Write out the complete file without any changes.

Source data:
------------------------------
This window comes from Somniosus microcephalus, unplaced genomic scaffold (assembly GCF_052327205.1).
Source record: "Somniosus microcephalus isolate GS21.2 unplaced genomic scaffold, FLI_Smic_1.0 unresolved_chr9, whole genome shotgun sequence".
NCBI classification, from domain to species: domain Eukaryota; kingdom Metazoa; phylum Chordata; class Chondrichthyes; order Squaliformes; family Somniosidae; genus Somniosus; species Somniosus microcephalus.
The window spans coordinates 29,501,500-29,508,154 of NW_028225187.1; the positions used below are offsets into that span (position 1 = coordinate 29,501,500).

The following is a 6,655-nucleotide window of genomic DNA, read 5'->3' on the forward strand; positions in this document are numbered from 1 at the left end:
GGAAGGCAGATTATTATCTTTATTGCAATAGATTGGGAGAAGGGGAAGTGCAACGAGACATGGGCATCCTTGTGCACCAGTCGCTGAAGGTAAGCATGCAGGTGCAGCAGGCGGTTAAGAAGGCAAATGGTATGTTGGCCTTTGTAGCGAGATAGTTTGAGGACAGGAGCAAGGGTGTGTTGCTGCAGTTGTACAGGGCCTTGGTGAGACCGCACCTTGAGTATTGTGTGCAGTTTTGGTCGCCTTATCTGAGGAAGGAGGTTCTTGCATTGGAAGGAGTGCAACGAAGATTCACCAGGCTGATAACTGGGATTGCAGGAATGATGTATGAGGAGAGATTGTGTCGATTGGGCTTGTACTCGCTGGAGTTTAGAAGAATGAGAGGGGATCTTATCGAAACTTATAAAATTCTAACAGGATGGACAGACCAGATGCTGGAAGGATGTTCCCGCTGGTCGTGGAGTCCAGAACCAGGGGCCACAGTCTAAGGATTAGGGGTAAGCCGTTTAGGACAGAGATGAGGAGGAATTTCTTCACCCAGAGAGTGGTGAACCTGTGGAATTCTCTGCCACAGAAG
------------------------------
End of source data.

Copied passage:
This window comes from Somniosus microcephalus, unplaced genomic scaffold (assembly GCF_052327205.1).
Source record: "Somniosus microcephalus isolate GS21.2 unplaced genomic scaffold, FLI_Smic_1.0 unresolved_chr9, whole genome shotgun sequence".
NCBI classification, from domain to species: domain Eukaryota; kingdom Metazoa; phylum Chordata; class Chondrichthyes; order Squaliformes; family Somniosidae; genus Somniosus; species Somniosus microcephalus.
The window spans coordinates 29,501,500-29,508,154 of NW_028225187.1; the positions used below are offsets into that span (position 1 = coordinate 29,501,500).

The following is a 6,655-nucleotide window of genomic DNA, read 5'->3' on the forward strand; positions in this document are numbered from 1 at the left end:
GGAAGGCAGATTATTATCTTTATTGCAATAGATTGGGAGAAGGGGAAGTGCAACGAGACATGGGCATCCTTGTGCACCAGTCGCTGAAGGTAAGCATGCAGGTGCAGCAGGCGGTTAAGAAGGCAAATGGTATGTTGGCCTTTGTAGCGAGATAGTTTGAGGACAGGAGCAAGGGTGTGTTGCTGCAGTTGTACAGGGCCTTGGTGAGACCGCACCTTGAGTATTGTGTGCAGTTTTGGTCGCCTTATCTGAGGAAGGAGGTTCTTGCATTGGAAGGAGTGCAACGAAGATTCACCAGGCTGATAACTGGGATTGCAGGAATGATGTATGAGGAGAGATTGTGTCGATTGGGCTTGTACTCGCTGGAGTTTAGAAGAATGAGAGGGGATCTTATCGAAACTTATAAAATTCTAACAGGATGGACAGACCAGATGCTGGAAGGATGTTCCCGCTGGTCGTGGAGTCCAGAACCAGGGGCCACAGTCTAAGGATTAGGGGTAAGCCGTTTAGGACAGAGATGAGGAGGAATTTCTTCACCCAGAGAGTGGTGAACCTGTGGAATTCTCTGCCACAGAAG